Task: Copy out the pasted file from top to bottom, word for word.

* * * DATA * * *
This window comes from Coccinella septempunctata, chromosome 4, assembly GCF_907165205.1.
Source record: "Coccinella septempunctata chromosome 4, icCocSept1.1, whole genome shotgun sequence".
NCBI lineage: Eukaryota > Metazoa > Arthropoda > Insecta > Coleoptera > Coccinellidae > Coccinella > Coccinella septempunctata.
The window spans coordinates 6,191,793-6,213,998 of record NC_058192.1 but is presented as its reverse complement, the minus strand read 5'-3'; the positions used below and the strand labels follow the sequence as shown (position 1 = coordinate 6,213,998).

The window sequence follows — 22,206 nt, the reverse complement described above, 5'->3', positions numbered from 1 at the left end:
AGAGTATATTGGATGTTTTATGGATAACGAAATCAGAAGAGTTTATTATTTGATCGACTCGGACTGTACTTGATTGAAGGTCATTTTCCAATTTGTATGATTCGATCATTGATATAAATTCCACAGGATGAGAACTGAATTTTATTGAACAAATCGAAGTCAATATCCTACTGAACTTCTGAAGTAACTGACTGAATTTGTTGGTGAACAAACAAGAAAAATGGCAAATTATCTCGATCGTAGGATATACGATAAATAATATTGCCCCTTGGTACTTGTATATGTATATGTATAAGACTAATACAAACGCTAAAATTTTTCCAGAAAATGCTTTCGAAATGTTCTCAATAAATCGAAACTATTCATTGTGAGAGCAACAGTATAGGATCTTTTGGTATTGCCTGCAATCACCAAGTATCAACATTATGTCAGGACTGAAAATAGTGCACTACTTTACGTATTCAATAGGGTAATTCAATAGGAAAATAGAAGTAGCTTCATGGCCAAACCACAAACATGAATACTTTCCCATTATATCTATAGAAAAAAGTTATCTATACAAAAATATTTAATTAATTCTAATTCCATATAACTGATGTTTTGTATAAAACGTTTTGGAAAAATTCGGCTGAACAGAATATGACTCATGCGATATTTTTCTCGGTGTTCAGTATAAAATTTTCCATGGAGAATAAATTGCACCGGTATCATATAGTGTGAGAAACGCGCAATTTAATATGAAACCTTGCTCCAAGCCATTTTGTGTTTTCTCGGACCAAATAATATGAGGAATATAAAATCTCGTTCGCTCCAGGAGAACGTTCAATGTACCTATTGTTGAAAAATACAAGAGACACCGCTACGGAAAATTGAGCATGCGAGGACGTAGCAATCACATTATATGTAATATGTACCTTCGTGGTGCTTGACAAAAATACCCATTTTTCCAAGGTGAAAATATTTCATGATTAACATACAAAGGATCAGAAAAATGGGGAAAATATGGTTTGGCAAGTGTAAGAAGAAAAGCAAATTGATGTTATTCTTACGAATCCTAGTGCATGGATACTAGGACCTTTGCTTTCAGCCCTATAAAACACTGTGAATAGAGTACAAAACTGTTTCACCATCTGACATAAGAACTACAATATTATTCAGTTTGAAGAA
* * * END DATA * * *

This window comes from Coccinella septempunctata, chromosome 4, assembly GCF_907165205.1.
Source record: "Coccinella septempunctata chromosome 4, icCocSept1.1, whole genome shotgun sequence".
NCBI lineage: Eukaryota > Metazoa > Arthropoda > Insecta > Coleoptera > Coccinellidae > Coccinella > Coccinella septempunctata.
The window spans coordinates 6,191,793-6,213,998 of record NC_058192.1 but is presented as its reverse complement, the minus strand read 5'-3'; the positions used below and the strand labels follow the sequence as shown (position 1 = coordinate 6,213,998).

The window sequence follows — 22,206 nt, the reverse complement described above, 5'->3', positions numbered from 1 at the left end:
AGAGTATATTGGATGTTTTATGGATAACGAAATCAGAAGAGTTTATTATTTGATCGACTCGGACTGTACTTGATTGAAGGTCATTTTCCAATTTGTATGATTCGATCATTGATATAAATTCCACAGGATGAGAACTGAATTTTATTGAACAAATCGAAGTCAATATCCTACTGAACTTCTGAAGTAACTGACTGAATTTGTTGGTGAACAAACAAGAAAAATGGCAAATTATCTCGATCGTAGGATATACGATAAATAATATTGCCCCTTGGTACTTGTATATGTATATGTATAAGACTAATACAAACGCTAAAATTTTTCCAGAAAATGCTTTCGAAATGTTCTCAATAAATCGAAACTATTCATTGTGAGAGCAACAGTATAGGATCTTTTGGTATTGCCTGCAATCACCAAGTATCAACATTATGTCAGGACTGAAAATAGTGCACTACTTTACGTATTCAATAGGGTAATTCAATAGGAAAATAGAAGTAGCTTCATGGCCAAACCACAAACATGAATACTTTCCCATTATATCTATAGAAAAAAGTTATCTATACAAAAATATTTAATTAATTCTAATTCCATATAACTGATGTTTTGTATAAAACGTTTTGGAAAAATTCGGCTGAACAGAATATGACTCATGCGATATTTTTCTCGGTGTTCAGTATAAAATTTTCCATGGAGAATAAATTGCACCGGTATCATATAGTGTGAGAAACGCGCAATTTAATATGAAACCTTGCTCCAAGCCATTTTGTGTTTTCTCGGACCAAATAATATGAGGAATATAAAATCTCGTTCGCTCCAGGAGAACGTTCAATGTACCTATTGTTGAAAAATACAAGAGACACCGCTACGGAAAATTGAGCATGCGAGGACGTAGCAATCACATTATATGTAATATGTACCTTCGTGGTGCTTGACAAAAATACCCATTTTTCCAAGGTGAAAATATTTCATGATTAACATACAAAGGATCAGAAAAATGGGGAAAATATGGTTTGGCAAGTGTAAGAAGAAAAGCAAATTGATGTTATTCTTACGAATCCTAGTGCATGGATACTAGGACCTTTGCTTTCAGCCCTATAAAACACTGTGAATAGAGTACAAAACTGTTTCACCATCTGACATAAGAACTACAATATTATTCAGTTTGAAGAA